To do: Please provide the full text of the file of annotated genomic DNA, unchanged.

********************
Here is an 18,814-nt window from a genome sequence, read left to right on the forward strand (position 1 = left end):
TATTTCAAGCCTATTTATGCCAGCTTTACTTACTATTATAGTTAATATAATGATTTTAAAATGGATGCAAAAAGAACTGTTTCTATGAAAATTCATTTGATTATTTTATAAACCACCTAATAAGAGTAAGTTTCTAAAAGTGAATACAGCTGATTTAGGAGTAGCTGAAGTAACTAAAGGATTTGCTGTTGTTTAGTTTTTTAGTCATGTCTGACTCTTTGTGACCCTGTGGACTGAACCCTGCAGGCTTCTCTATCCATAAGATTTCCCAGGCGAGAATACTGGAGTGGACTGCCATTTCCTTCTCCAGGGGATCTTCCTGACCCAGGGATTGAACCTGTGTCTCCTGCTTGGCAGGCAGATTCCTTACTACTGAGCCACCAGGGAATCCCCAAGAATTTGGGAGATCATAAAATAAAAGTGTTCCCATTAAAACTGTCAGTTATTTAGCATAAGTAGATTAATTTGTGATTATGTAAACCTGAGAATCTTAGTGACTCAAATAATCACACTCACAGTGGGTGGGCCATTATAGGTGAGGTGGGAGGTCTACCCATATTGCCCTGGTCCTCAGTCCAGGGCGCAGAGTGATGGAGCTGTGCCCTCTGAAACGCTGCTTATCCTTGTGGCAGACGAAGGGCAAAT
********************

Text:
Here is an 18,814-nt window from a genome sequence, read left to right on the forward strand (position 1 = left end):
TATTTCAAGCCTATTTATGCCAGCTTTACTTACTATTATAGTTAATATAATGATTTTAAAATGGATGCAAAAAGAACTGTTTCTATGAAAATTCATTTGATTATTTTATAAACCACCTAATAAGAGTAAGTTTCTAAAAGTGAATACAGCTGATTTAGGAGTAGCTGAAGTAACTAAAGGATTTGCTGTTGTTTAGTTTTTTAGTCATGTCTGACTCTTTGTGACCCTGTGGACTGAACCCTGCAGGCTTCTCTATCCATAAGATTTCCCAGGCGAGAATACTGGAGTGGACTGCCATTTCCTTCTCCAGGGGATCTTCCTGACCCAGGGATTGAACCTGTGTCTCCTGCTTGGCAGGCAGATTCCTTACTACTGAGCCACCAGGGAATCCCCAAGAATTTGGGAGATCATAAAATAAAAGTGTTCCCATTAAAACTGTCAGTTATTTAGCATAAGTAGATTAATTTGTGATTATGTAAACCTGAGAATCTTAGTGACTCAAATAATCACACTCACAGTGGGTGGGCCATTATAGGTGAGGTGGGAGGTCTACCCATATTGCCCTGGTCCTCAGTCCAGGGCGCAGAGTGATGGAGCTGTGCCCTCTGAAACGCTGCTTATCCTTGTGGCAGACGAAGGGCAAAT